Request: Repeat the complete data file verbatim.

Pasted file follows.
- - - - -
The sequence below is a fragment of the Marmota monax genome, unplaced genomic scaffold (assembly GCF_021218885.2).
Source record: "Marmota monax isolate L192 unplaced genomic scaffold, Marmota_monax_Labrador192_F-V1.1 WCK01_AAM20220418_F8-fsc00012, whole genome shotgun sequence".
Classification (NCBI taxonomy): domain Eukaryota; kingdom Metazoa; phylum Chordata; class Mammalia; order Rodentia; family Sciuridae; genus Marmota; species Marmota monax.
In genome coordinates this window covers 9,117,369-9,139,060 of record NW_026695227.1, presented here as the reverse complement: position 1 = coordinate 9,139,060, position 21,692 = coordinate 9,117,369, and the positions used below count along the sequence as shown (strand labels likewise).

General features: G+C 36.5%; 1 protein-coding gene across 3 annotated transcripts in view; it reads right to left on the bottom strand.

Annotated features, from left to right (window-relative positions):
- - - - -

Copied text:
The sequence below is a fragment of the Marmota monax genome, unplaced genomic scaffold (assembly GCF_021218885.2).
Source record: "Marmota monax isolate L192 unplaced genomic scaffold, Marmota_monax_Labrador192_F-V1.1 WCK01_AAM20220418_F8-fsc00012, whole genome shotgun sequence".
Classification (NCBI taxonomy): domain Eukaryota; kingdom Metazoa; phylum Chordata; class Mammalia; order Rodentia; family Sciuridae; genus Marmota; species Marmota monax.
In genome coordinates this window covers 9,117,369-9,139,060 of record NW_026695227.1, presented here as the reverse complement: position 1 = coordinate 9,139,060, position 21,692 = coordinate 9,117,369, and the positions used below count along the sequence as shown (strand labels likewise).

General features: G+C 36.5%; 1 protein-coding gene across 3 annotated transcripts in view; it reads right to left on the bottom strand.

Annotated features, from left to right (window-relative positions):